Democracy Gone Astray

Democracy, being a human construct, needs to be thought of as directionality rather than an object. As such, to understand it requires not so much a description of existing structures and/or other related phenomena but a declaration of intentionality.
This blog aims at creating labeled lists of published infringements of such intentionality, of points in time where democracy strays from its intended directionality. In addition to outright infringements, this blog also collects important contemporary information and/or discussions that impact our socio-political landscape.

All the posts here were published in the electronic media – main-stream as well as fringe, and maintain links to the original texts.

[NOTE: Due to changes I haven't caught on time in the blogging software, all of the 'Original Article' links were nullified between September 11, 2012 and December 11, 2012. My apologies.]

Friday, March 18, 2016

Lukewarm support for NDP Leader Thomas Mulcair, Forum poll shows

OTTAWA—Support for Thomas Mulcair appears tepid as the NDP leader heads toward a difficult vote on his leadership next month, according to a new Forum Research poll.

The March 15 poll found that 35 per cent of those surveyed approve of Mulcair’s job as NDP leader, essentially unchanged from a month before. But his support among the small group of NDP partisans interviewed by Forum fell to 67 per cent, down from 74 per cent in February.

Perhaps more troubling for the party, however, is that 36 per cent of self-identified NDP voters told Forum they’d vote Liberal if an election were held tomorrow.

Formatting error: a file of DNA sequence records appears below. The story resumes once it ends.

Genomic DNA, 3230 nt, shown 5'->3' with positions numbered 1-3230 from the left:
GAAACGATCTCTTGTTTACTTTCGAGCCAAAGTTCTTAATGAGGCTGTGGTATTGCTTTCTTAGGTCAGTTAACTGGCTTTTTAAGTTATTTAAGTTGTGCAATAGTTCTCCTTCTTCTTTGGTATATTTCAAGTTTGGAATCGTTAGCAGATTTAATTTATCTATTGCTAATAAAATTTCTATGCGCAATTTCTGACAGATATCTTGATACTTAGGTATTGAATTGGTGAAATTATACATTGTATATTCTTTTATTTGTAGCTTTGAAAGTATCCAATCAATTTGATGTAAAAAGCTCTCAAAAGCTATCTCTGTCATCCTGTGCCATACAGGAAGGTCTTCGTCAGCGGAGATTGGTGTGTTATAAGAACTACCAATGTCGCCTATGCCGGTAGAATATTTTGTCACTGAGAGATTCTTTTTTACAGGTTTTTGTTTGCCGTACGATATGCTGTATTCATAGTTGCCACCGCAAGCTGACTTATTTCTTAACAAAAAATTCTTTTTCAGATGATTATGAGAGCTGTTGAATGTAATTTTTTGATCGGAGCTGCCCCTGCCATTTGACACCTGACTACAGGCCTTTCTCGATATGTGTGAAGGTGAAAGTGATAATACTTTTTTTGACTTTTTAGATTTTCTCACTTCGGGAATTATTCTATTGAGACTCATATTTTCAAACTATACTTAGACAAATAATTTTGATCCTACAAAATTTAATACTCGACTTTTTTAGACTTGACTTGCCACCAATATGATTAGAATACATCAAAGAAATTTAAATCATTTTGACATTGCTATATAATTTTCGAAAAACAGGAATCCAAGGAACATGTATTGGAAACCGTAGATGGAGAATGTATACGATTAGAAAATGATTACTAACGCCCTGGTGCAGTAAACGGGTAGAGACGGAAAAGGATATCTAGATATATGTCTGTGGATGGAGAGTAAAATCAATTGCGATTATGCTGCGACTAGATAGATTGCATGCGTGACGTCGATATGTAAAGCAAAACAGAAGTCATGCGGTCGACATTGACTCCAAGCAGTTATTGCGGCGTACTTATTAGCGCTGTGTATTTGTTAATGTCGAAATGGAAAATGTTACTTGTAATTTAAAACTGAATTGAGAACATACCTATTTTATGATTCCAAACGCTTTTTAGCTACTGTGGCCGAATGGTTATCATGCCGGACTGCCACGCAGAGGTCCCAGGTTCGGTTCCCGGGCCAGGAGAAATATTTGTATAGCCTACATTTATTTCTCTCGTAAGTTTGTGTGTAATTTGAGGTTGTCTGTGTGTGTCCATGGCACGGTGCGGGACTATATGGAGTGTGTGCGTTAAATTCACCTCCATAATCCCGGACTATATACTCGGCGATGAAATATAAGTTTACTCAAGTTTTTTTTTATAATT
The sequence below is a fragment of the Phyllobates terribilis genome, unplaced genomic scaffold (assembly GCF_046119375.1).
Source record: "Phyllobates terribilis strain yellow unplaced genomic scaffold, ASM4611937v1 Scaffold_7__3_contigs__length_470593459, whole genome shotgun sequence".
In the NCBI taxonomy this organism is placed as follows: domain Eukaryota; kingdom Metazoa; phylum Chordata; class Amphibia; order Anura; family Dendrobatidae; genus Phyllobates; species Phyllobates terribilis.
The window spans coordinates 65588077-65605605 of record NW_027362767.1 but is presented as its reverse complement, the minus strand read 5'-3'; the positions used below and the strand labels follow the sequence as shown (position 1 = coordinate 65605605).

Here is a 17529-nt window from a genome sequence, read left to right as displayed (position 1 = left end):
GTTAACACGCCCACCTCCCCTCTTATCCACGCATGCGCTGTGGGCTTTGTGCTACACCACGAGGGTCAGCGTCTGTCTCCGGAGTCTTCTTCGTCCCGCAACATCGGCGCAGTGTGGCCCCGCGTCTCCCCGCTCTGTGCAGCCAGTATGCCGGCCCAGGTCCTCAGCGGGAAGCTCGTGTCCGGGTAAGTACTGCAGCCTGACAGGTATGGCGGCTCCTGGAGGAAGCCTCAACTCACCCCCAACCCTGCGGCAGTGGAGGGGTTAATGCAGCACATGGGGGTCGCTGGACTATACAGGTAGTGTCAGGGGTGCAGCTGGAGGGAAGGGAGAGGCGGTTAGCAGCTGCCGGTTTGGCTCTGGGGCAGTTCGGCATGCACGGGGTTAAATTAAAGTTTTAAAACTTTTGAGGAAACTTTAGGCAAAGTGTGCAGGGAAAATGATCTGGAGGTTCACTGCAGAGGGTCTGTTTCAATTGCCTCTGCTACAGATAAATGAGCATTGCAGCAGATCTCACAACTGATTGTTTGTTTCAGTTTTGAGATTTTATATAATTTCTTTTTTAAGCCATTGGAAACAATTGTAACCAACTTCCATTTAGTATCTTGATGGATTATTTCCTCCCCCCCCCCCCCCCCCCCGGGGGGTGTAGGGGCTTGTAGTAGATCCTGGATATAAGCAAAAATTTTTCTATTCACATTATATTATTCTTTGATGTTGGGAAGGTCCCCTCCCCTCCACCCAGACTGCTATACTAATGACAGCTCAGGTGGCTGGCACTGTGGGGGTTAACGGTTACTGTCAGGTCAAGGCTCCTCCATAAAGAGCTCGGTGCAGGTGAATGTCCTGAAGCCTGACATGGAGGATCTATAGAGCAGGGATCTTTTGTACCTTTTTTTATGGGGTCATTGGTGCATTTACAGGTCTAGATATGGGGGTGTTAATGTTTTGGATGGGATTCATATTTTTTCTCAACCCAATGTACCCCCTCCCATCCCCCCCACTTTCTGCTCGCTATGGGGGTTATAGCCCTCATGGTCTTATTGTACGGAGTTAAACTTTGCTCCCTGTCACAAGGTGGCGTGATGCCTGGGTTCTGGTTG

“Like in the federal election, the Liberals are eating the NDP’s lunch. That’s a big defection rate,” Lorne Bozinoff, the president of Forum Research Inc., said in an interview Thursday.

“What it tells me is that the Liberals are still encroaching on the NDP’s territory.”

Bozinoff likened it to the situation at Queen’s Park, where Premier Kathleen Wynne’s left-of-centre positions have marginalized the provincial NDP.

For the new Liberal government in Ottawa, the shine has yet to wear off. Forum found that 46 per cent of respondents still supported the government, down from a high of 55 per cent the week Prime Minister Justin Trudeau’s first cabinet was sworn in.

The Conservatives enjoyed the support of 34 per cent of respondents, up four points since their defeat in the October 2015 election. Only 12 per cent of respondents said they’d support the NDP—support Forum’s polling has put between 13 per cent and 10 per cent since that election.

Both Conservative interim leader Rona Ambrose and Mulcair appear to be having a difficult time stealing the spotlight from Trudeau. Forum found that while 29 per cent of respondents approved of Ambrose’s work as interim leader, 41 per cent responded they “don’t know” enough to pass judgment.

For Mulcair, 35 per cent said they approved of his performance as NDP leader, while 32 per cent were unsure.

Trudeau, fresh off highly publicized back-to-back trips to the United States, had a 54 per cent approval rating as of March 15. The prime minister’s popularity was greatest in British Columbia (65 per cent) and Atlantic Canada (63 per cent), while weakest in the Conservative heartland of Alberta, where only 36 per cent say they approved of his work.

While only 13 per cent of self-identified Conservatives gave their approval, 57 per cent of NDP voters said Trudeau is doing an acceptable job.

The Forum poll of 1,567 randomly selected Canadian adults was conducted by interactive voice response on March 15. Results are considered accurate within two percentage points, 19 times out of 20.

Some data has been statistically weighted by age, region, and other variables to ensure the sample reflects the actual population according to census data. Poll results are housed in the data library of the University of Toronto political science department.

Original Article
Author:  Alex Boutilier

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